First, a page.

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TOKYO (Reuters) - Eight nations renewed pressure on Japan over international parental child abductions on Friday, a day after the release of a U.S. citizen who had been held in Japan on suspicion of trying to kidnap his own children.
The issue has long been a source of irritation in ties with the United States and other governments, which criticise Tokyo for not signing the Hague Convention on child abduction, which aims to protect children from cross-border abduction by a parent.
Ambassadors from Britain, Canada, France, Italy, New Zealand, Spain and the United States and a senior diplomat from Australia called on Justice Minister Keiko Chiba to urge her to sign the agreement.
"When one parent abducts a child with the intention of denying the other parent contact with his or her child, it is a tragedy for all concerned," they said in a joint statement released after the meeting.
Diplomats said earlier this year there were well over 100 cases in which foreign nationals' former Japanese spouses are denying them contact with their children. The Hague Convention aims to ensure that such children are returned to their country of residence and decisions on custody made there.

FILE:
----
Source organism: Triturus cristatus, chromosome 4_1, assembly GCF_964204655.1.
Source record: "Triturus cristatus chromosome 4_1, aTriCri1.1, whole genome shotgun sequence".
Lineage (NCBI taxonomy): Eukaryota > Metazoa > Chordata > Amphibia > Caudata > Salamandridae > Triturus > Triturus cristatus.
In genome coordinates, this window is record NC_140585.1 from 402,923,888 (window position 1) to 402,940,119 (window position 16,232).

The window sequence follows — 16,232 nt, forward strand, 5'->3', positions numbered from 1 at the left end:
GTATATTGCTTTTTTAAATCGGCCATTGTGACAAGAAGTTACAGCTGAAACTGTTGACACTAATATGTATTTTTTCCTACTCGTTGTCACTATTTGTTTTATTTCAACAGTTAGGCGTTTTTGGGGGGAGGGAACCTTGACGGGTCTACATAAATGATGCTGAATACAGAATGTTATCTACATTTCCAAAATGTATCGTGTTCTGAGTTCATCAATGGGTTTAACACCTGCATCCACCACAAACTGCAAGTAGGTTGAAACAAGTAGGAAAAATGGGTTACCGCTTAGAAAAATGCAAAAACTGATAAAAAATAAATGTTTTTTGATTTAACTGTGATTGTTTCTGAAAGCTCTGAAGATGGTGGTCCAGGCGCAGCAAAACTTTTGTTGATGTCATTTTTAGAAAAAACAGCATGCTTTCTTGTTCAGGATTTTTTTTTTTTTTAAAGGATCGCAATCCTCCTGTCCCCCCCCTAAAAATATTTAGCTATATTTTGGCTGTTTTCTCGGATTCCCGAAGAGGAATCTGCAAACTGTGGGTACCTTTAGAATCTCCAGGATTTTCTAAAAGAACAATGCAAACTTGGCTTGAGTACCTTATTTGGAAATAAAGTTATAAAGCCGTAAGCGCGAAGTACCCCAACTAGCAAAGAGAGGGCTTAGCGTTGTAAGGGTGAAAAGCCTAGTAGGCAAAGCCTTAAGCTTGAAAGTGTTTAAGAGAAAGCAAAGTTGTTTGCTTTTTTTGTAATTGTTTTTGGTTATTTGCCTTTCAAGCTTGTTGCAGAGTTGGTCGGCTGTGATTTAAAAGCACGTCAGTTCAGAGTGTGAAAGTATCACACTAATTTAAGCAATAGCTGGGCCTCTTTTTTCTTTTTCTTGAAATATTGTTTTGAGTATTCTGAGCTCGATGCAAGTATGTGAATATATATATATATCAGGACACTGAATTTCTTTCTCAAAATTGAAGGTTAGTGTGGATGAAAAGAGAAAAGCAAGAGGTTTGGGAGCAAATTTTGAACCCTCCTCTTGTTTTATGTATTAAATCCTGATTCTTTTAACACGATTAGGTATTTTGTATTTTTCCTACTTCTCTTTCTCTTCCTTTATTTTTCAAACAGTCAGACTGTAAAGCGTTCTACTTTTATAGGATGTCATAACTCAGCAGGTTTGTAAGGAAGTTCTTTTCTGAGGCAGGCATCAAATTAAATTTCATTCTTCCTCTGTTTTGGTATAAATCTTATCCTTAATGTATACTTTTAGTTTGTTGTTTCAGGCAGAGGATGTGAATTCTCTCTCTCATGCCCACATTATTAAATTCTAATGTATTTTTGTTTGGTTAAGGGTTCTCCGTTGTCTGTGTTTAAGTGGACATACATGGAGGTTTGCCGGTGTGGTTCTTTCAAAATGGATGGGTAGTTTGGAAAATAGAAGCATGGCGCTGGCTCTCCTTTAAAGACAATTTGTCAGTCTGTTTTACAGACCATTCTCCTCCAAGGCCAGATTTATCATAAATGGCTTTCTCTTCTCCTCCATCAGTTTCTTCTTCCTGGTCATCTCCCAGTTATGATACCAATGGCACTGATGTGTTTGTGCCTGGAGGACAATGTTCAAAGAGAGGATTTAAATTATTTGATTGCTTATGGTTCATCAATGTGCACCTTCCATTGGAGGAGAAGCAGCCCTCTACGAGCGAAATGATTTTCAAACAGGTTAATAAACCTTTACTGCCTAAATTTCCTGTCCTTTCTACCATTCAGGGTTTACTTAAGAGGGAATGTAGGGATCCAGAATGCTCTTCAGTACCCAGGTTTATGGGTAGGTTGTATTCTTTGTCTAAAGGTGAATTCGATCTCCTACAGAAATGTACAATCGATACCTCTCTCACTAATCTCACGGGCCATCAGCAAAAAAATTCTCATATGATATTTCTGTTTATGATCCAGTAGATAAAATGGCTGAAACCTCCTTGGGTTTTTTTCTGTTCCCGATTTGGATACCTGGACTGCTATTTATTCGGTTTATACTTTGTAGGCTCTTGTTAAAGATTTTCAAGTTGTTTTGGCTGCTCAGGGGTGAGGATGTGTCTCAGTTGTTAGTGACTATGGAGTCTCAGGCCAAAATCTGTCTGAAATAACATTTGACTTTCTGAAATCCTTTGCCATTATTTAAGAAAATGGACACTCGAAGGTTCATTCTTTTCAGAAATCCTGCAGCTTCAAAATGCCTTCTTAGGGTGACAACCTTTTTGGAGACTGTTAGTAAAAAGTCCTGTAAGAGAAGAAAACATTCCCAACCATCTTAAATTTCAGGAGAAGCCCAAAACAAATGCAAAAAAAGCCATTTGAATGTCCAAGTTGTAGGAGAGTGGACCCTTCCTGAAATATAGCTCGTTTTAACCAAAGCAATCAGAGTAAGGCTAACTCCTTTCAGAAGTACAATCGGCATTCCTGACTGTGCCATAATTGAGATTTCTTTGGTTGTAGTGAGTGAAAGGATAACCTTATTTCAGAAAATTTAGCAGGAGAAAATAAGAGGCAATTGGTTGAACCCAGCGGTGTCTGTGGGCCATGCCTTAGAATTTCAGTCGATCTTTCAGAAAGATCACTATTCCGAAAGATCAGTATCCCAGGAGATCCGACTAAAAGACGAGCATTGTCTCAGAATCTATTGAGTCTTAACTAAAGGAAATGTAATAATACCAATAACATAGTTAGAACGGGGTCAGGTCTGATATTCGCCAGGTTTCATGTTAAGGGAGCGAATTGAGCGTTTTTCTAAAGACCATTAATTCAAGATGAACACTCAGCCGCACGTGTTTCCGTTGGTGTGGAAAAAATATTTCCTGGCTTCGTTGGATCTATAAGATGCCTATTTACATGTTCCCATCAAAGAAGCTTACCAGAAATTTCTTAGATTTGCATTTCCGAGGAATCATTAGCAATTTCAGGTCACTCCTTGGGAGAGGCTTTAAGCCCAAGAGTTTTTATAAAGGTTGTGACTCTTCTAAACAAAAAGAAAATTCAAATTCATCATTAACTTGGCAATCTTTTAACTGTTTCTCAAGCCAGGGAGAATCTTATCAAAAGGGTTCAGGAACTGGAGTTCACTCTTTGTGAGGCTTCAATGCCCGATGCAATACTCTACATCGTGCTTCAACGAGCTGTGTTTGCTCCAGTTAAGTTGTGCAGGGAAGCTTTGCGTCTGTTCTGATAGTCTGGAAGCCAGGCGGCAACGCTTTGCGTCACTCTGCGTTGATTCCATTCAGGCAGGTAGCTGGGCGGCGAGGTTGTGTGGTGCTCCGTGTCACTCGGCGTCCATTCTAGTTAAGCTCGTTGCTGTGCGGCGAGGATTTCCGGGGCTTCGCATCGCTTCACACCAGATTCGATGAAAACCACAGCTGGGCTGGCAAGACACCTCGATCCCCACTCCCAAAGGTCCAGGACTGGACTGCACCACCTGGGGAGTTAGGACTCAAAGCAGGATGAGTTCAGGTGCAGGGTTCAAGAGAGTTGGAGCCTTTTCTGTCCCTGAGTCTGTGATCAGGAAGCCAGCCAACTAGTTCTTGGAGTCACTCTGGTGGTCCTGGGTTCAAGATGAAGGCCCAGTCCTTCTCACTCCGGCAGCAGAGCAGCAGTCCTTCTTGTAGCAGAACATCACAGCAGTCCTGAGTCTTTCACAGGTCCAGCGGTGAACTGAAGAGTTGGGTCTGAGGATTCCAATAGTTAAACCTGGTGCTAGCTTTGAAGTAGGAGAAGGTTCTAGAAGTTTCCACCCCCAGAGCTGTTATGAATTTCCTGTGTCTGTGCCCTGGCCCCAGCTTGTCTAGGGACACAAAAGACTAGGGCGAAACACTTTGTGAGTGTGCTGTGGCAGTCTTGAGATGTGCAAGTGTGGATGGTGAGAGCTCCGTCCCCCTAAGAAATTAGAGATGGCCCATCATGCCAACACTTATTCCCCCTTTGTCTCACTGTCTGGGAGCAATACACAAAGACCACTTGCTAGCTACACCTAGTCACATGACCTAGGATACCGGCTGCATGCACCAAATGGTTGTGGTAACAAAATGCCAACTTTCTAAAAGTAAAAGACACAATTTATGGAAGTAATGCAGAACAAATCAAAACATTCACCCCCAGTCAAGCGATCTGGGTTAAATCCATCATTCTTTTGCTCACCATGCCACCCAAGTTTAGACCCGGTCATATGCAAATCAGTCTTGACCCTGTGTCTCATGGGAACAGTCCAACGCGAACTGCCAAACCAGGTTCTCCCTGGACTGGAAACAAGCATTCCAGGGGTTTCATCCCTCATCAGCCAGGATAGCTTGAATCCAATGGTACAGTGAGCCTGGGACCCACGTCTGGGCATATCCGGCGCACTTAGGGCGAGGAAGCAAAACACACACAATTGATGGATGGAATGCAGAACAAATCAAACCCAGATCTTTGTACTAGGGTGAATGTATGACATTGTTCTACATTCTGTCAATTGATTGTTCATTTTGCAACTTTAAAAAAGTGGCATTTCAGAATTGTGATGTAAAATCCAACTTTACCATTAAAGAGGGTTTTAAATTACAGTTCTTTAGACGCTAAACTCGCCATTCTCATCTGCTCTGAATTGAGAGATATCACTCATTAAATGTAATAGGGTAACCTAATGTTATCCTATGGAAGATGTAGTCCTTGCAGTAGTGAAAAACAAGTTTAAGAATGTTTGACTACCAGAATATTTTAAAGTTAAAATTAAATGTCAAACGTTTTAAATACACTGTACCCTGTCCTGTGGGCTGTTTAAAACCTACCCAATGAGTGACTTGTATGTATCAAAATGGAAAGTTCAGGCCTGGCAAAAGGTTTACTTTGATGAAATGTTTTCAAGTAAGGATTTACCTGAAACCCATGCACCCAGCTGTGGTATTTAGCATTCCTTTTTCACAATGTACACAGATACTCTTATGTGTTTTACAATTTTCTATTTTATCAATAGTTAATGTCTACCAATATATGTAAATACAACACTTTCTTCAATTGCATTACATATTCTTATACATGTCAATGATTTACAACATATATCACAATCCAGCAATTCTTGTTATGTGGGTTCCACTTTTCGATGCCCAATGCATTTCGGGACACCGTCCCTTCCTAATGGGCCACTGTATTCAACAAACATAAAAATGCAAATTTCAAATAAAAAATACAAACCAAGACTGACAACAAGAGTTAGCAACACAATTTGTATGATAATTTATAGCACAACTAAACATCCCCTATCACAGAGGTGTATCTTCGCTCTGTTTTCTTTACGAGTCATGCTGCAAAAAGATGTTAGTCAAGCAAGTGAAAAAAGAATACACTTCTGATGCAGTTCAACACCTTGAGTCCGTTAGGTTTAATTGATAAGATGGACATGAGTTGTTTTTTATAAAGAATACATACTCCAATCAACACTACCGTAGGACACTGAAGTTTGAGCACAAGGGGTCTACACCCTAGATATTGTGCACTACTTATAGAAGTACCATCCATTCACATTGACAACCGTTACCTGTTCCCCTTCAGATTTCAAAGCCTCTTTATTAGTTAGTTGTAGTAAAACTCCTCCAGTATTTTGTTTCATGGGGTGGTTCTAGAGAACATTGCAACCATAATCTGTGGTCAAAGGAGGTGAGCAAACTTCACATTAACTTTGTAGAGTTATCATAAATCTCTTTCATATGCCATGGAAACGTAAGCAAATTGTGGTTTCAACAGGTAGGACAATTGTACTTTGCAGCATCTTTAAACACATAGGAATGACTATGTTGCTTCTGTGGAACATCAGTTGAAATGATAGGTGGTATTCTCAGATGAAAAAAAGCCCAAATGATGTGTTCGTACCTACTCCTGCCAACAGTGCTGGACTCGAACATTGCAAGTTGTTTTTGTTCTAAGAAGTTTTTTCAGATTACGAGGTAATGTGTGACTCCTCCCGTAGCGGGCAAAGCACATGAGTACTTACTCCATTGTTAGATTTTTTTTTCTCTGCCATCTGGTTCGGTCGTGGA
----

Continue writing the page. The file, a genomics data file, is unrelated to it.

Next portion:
Prime Minister Yukio Hatoyama has been reported as saying he wants to join the 80 countries that have endorsed the convention.
But the issue is complicated by the fact that Japanese courts generally avoid involvement in family issues and do not enforce custody agreements even in divorce arrangements between Japanese nationals.
"Any close relationship has disagreements and this is an important disagreement between our two countries," U.S. ambassador John Roos told reporters this month.
Christopher Savoie was arrested on suspicion of trying to abduct his 8-year-old son and 6-year-old daughter, who were on their way to school with his ex-wife last month, domestic media reported.
Media reports said his Japanese wife had moved the children to Japan illegally after a U.S. court awarded him custody. An embassy spokesman said he understood Savoie had been released on Thursday.
(Reporting by Isabel Reynolds and Linda Sieg, Editing by Ron Popeski)

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